Line 23:Stanford doesn't comment on this, but I'm going with metrical convenience for ἔην. Each of those forms (ἦεν,ἤην,ἦν) is metrically different .

Metre:
ευ is a standard diphthong, so it gets one syllable. The one word that gets me is Ζεύς. Somehow one syllable just doesn't seem enough. Be on the lookout though for ἐύ!

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Re: Odyssey Reading Group: Book 6 Lines 1-23

Post by seneca2008 » Fri Jun 07, 2019 11:37 am

Thank you for starting this thread and for your commendable industry.

I think your post is much too long to invite a considered response. Posting all you can think of in one go might be overwhelming. Perhaps next time you might consider splitting it into separate posts - general questions (who are Cyclopes? etc). Specific grammatical questions (what is the accusative of respect?). My reaction is where do I start do I have time to answer these questions. If you had asked a few at a time it would feel more manageable. I know you have split your post into clear sections but responding feels like work.

Is it not possible for you to answer some of these questions yourself? A google search for Greek accusative of respect quickly brings you here http://www.perseus.tufts.edu/hopper/tex ... ction%3D91. If you don't understand this you could ask here with a focussed question about what you don't understand.

"Handmaidens"

I note that you have read Emily Wilson's translation so you will know that she translates ἀμφίπολοι here as slaves.

Others will disagree but I don't like the translation "Handmaidens". There is a discussion here which started on Translation questions and mentioned Wilson's odyssey. viewtopic.php?f=2&t=68913&p=202366&hili ... ey#p202366

ὕπνῳ καὶ καμάτῳ ἀρημένος

You have to understand the oral origin of the poem and that it consists of phrases in various metrical arrangements. It is also poetry where the sound is an important factor. If you construe it as if it were prose you will go off in the wrong direction. That said surely being overcome by tiredness is not the same as being overcome by sleep, so there is no pleonasm?

Wilson's translation here is interesting "Odysseus had suffered. In exhaustion/ from all his long ordeals, the hero slept." That is pretty much how one might express it in English especially if one is sticking to a strict metrical scheme. But the Greek is obviously different. This immediately raises the problem of what a translation should be doing. Wilson can speak for herself on this in the introduction to her translation - a translator's note.

Grammatically surely it is "he slept overcome by sleep and tiredness". "ὕπνῳ καὶ καμάτῳ ἀρημένος" provides the explanation why he slept.

Thats enough for now

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Re: Odyssey Reading Group: Book 6 Lines 1-23

Post by seanjonesbw » Fri Jun 07, 2019 1:00 pm

seneca2008 wrote:
Fri Jun 07, 2019 11:37 am
Is it not possible for you to answer some of these questions yourself? A google search for Greek accusative of respect quickly brings you here http://www.perseus.tufts.edu/hopper/tex ... ction%3D91.
Point taken. I agree that it's a long post, but I should probably clarify what I've done here - this isn't a list of questions that I want people to help me answer. I went and looked up anything I didn't understand before putting the list together. Instead, this is a list of questions that I thought might arise for an intermediate reader, that would be useful to look up if they can't answer the question themselves. So what I'm hoping is that, as you've done, people might pick up on one or two points to react to.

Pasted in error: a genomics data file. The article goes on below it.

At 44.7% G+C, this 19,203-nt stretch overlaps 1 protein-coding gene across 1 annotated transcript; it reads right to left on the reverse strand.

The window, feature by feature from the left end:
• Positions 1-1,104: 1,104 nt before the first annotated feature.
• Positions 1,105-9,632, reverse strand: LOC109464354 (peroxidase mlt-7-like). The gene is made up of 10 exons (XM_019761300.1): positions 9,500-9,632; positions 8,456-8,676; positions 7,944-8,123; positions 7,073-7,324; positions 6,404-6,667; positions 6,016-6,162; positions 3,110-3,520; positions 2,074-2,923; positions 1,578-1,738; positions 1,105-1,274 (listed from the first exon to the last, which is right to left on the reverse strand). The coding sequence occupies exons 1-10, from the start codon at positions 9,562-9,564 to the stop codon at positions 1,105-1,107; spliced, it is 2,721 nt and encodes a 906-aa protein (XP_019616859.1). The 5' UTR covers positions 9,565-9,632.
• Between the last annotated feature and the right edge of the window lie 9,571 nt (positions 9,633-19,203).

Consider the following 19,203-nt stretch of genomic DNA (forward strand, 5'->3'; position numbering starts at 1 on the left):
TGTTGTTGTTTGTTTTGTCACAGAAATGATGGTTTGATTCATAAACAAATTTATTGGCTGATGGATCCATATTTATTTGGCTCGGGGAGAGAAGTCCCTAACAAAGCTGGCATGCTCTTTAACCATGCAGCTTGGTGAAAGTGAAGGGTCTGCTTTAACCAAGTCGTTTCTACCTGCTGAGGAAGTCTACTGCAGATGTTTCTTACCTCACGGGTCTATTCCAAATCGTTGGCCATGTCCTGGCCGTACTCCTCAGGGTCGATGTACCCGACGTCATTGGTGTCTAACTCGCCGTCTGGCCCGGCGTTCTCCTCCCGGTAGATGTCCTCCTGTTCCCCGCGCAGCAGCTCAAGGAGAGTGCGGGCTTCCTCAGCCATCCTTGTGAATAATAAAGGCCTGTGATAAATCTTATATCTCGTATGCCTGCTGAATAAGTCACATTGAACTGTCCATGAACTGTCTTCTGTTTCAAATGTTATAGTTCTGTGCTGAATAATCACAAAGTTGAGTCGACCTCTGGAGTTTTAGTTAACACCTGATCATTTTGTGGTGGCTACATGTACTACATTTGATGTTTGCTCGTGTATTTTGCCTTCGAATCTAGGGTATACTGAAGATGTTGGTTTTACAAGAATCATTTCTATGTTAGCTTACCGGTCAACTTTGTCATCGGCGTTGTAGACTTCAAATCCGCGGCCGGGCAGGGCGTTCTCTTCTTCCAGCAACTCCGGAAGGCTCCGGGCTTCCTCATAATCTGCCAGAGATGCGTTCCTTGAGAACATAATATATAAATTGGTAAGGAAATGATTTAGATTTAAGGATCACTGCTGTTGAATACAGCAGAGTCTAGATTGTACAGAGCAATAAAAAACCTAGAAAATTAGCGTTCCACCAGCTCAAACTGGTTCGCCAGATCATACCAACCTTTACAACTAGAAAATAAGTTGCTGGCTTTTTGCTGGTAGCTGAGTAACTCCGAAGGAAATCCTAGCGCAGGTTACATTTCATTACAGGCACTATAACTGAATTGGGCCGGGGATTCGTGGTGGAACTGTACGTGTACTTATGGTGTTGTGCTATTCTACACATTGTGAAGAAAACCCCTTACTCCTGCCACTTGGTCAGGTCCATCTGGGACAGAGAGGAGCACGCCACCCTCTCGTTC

Maybe next week I'll start with one question or point of interest instead and see how we go.
seneca2008 wrote:
Fri Jun 07, 2019 11:37 am
"Handmaidens"
I note that you have read Emily Wilson's translation so you will know that she translates ἀμφίπολοι here as slaves.
I agree - I actually took this from Murray's translation, but the word's quite loaded so I've changed it in my post. My point was more 'why are they sleeping next to the door'? Merry thinks that this is a sign of Nausikaa's chastity, with them so close to the door that no one could open the door without waking them. This could be an echo of Penelope saying she surrounds herself with servants to keep the suitors away in 18.182–4.
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Re: Odyssey Reading Group: Book 6 Lines 1-23

Post by seanjonesbw » Fri Jun 07, 2019 1:17 pm

Aetos wrote:
Fri Jun 07, 2019 11:33 am
Here are some brief notes from Stanford's Commentary:
Thank you for bring Stanford to the party! This is the only commentary I can't get my hands on.
Aetos wrote:
Fri Jun 07, 2019 11:33 am
Line 7: ἀναστήσας (ingressive aorist), ἄγε - there was some prolongation to his leading, so imperfect, εἶσεν, - the act of settling, hence the aorist.
Merry and Riddell say "The change of tense shows that the second fact is the result and completion of the first", but both of those explanations make sense to me.
Aetos wrote:
Fri Jun 07, 2019 11:33 am
The one word that gets me is Ζεύς. Somehow one syllable just doesn't seem enough.
My British pronunciation as Zoos is a huge help with Ζεύς :)
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Re: Odyssey Reading Group: Book 6 Lines 1-23

Post by Dante » Fri Jun 07, 2019 2:10 pm

what I want to know is what do people think about Emily Wilson translating ἄνδρα πολύτροπον as "a complicated man?" lol

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Re: Odyssey Reading Group: Book 6 Lines 1-23

Post by seneca2008 » Fri Jun 07, 2019 2:12 pm

this isn't a list of questions that I want people to help me answer. I went and looked up anything I didn't understand before putting the list together. Instead, this is a list of questions that I thought might arise for an intermediate reader, that would be useful to look up if they can't answer the question themselves.